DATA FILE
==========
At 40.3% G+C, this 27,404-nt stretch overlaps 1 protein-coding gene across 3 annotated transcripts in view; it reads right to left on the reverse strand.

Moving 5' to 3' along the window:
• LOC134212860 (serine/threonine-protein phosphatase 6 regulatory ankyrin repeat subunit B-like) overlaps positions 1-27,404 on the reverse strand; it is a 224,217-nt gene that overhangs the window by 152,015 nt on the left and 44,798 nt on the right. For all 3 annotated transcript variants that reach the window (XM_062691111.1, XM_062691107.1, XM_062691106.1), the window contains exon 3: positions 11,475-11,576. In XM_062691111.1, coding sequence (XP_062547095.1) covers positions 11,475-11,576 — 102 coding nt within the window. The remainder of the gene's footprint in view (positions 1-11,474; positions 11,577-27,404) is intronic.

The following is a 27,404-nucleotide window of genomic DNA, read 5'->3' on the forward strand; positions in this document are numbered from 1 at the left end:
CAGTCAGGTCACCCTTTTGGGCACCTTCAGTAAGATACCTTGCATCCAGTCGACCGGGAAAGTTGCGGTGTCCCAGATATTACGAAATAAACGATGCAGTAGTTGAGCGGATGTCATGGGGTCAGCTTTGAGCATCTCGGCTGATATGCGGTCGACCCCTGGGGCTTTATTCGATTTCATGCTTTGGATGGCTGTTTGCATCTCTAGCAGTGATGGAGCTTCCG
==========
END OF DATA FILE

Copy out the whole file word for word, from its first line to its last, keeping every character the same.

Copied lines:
At 40.3% G+C, this 27,404-nt stretch overlaps 1 protein-coding gene across 3 annotated transcripts in view; it reads right to left on the reverse strand.

Moving 5' to 3' along the window:
• LOC134212860 (serine/threonine-protein phosphatase 6 regulatory ankyrin repeat subunit B-like) overlaps positions 1-27,404 on the reverse strand; it is a 224,217-nt gene that overhangs the window by 152,015 nt on the left and 44,798 nt on the right. For all 3 annotated transcript variants that reach the window (XM_062691111.1, XM_062691107.1, XM_062691106.1), the window contains exon 3: positions 11,475-11,576. In XM_062691111.1, coding sequence (XP_062547095.1) covers positions 11,475-11,576 — 102 coding nt within the window. The remainder of the gene's footprint in view (positions 1-11,474; positions 11,577-27,404) is intronic.

The following is a 27,404-nucleotide window of genomic DNA, read 5'->3' on the forward strand; positions in this document are numbered from 1 at the left end:
CAGTCAGGTCACCCTTTTGGGCACCTTCAGTAAGATACCTTGCATCCAGTCGACCGGGAAAGTTGCGGTGTCCCAGATATTACGAAATAAACGATGCAGTAGTTGAGCGGATGTCATGGGGTCAGCTTTGAGCATCTCGGCTGATATGCGGTCGACCCCTGGGGCTTTATTCGATTTCATGCTTTGGATGGCTGTTTGCATCTCTAGCAGTGATGGAGCTTCCG